Our TV Family
The Simpson clan of Springfield is the definitive American family. Despite their yellow skin and eight fingers, they resemble us more closely than any other family currently on television.
Since its 1989 debut, “The Simpsons” has provided commentary on the archetypes of modern families — the doting mother, the distant father, the resentful yet ultimately forgiving children. However, rather than simply shining a satirical light on these characters (like “Family Guy”), “The Simpsons” embraces them with affection.
I’ve been watching nothing but old episodes of “The Simpsons” lately and I couldn’t help notice how … well…episodic they are. Breezy, laid back, free-flowing. As in a Quentin Tarantino flick (yes, I said it), much time is spent simply hanging out with the characters. Like flies on the wall, we witness their mundane day-to-day activities at home, school and the workplace. That’s what was missing from “The Simpsons Movie.” There were no scenes of Homer lounging around Moe’s Tavern or goofing off at the nuclear power plant, nor did we see Bart slurping slushies outside the Kwik-e-Mart or pushing Principal Skinner’s buttons at school.
The TV show has just the right amount of surrealism mixed in with the banality to represent life in the suburbs. The film, on the other hand, is all surrealism — a high-concept adventure. While the show barely revealed the world outside of Springfield, the film actually explores it. It also literalizes Springfield’s self-containment by trapping the town under a dome.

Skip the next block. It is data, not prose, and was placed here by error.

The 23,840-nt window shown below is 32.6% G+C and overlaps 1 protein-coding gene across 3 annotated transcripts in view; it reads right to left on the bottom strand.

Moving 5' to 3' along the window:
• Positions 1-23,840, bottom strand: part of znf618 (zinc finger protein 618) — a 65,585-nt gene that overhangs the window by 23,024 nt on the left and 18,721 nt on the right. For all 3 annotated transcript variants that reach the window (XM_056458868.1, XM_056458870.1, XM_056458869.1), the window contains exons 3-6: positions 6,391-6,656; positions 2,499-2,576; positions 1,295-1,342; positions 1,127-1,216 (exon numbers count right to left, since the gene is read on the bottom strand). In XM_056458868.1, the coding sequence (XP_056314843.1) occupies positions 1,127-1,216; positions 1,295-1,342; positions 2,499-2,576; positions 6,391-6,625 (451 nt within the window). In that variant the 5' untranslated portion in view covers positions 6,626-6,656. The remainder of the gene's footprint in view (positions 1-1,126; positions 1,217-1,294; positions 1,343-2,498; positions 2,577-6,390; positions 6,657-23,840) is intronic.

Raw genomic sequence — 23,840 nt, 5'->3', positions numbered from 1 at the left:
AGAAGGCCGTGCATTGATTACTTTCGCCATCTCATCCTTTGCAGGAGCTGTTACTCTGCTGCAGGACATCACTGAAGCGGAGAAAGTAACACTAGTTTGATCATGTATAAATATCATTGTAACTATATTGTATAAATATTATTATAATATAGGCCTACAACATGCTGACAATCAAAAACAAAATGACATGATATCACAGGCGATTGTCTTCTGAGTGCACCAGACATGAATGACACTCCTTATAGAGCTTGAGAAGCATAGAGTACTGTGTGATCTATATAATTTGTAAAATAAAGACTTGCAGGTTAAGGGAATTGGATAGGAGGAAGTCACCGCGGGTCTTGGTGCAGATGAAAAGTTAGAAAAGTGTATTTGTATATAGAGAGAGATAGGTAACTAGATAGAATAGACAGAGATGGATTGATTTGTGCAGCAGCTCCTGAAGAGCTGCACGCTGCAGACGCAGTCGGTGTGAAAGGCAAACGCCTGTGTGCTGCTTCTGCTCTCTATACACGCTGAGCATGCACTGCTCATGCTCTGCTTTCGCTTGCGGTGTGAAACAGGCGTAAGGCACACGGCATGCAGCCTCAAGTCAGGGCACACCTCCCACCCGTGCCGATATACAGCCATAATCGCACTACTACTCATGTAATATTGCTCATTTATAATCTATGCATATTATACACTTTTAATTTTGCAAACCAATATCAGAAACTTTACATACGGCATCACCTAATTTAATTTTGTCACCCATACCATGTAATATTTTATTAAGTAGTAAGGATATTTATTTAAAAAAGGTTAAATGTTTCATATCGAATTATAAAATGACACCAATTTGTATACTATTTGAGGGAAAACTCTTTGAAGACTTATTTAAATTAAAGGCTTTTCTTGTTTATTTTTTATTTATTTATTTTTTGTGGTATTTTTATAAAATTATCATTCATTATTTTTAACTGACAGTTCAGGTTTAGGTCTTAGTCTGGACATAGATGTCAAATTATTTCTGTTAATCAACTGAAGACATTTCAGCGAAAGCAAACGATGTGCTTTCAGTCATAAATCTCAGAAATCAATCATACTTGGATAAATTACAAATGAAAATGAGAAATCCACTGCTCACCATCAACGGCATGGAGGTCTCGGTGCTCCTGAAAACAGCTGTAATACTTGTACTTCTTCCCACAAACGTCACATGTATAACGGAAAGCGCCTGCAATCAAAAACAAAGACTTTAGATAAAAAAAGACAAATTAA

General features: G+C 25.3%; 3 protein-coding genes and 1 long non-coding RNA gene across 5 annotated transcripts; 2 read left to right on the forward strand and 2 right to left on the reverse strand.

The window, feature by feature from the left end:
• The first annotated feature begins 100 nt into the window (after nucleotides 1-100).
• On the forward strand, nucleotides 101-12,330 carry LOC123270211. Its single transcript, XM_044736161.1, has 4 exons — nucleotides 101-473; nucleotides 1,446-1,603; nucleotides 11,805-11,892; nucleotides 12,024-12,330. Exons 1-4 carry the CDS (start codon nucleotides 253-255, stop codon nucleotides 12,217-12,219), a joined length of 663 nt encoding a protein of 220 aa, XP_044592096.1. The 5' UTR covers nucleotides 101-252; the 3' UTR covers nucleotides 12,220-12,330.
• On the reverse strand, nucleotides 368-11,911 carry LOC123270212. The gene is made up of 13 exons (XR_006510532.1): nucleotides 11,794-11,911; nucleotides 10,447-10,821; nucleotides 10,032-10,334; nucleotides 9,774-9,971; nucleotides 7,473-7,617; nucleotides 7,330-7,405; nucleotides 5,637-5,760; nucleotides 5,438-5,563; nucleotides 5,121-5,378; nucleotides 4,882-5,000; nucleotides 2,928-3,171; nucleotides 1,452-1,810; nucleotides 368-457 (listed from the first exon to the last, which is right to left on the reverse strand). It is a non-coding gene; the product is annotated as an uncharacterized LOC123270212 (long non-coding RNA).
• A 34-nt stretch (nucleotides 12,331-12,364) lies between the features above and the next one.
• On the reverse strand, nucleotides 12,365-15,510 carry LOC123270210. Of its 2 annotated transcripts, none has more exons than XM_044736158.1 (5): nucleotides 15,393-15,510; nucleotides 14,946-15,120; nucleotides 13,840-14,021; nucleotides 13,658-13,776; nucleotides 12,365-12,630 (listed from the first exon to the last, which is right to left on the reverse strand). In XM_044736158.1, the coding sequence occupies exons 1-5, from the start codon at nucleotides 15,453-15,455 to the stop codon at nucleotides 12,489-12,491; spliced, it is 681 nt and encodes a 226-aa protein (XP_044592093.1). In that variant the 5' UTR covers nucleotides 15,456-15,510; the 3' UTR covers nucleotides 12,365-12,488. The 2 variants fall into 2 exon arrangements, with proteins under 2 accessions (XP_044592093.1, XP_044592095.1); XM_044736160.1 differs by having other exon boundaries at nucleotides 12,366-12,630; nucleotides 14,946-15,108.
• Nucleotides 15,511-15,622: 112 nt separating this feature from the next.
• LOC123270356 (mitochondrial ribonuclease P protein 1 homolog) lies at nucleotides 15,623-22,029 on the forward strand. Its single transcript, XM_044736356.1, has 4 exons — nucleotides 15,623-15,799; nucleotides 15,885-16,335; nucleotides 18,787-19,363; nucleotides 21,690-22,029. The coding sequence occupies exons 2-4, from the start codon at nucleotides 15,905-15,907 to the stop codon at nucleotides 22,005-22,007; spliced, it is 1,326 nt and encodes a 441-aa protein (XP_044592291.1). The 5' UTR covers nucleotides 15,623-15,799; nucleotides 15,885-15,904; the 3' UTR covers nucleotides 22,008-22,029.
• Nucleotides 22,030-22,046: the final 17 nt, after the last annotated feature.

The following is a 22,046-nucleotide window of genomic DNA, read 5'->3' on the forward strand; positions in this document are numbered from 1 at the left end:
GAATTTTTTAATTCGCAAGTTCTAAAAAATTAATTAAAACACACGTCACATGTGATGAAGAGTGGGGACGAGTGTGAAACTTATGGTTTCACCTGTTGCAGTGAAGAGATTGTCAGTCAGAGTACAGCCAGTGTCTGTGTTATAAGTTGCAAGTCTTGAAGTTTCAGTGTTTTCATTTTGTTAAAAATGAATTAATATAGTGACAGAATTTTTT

I suppose it was unfair of me to expect a naturalistic, Altman-esque work from an event film like “The Simpsons Movie.” TV writers have the luxury to explore the mundane, hang out with their characters and develop them gradually over time (unless their show is canceled, of course). That creative luxury is especially evident now in the wake of AMC TV (“Mad Men,” “Breaking Bad,” “Rubicon”).
So, I didn’t get the “hang-out” scenes I wanted from “The Simpsons Movie,” but I can still hang out with them on television. This show (now the longest running in American primetime history) is not going anywhere. So, don’t forget to tune in to Fox (Sundays at 8/7 central) to see America’s favorite dysfunctional family. You’ll find they are not unlike your own.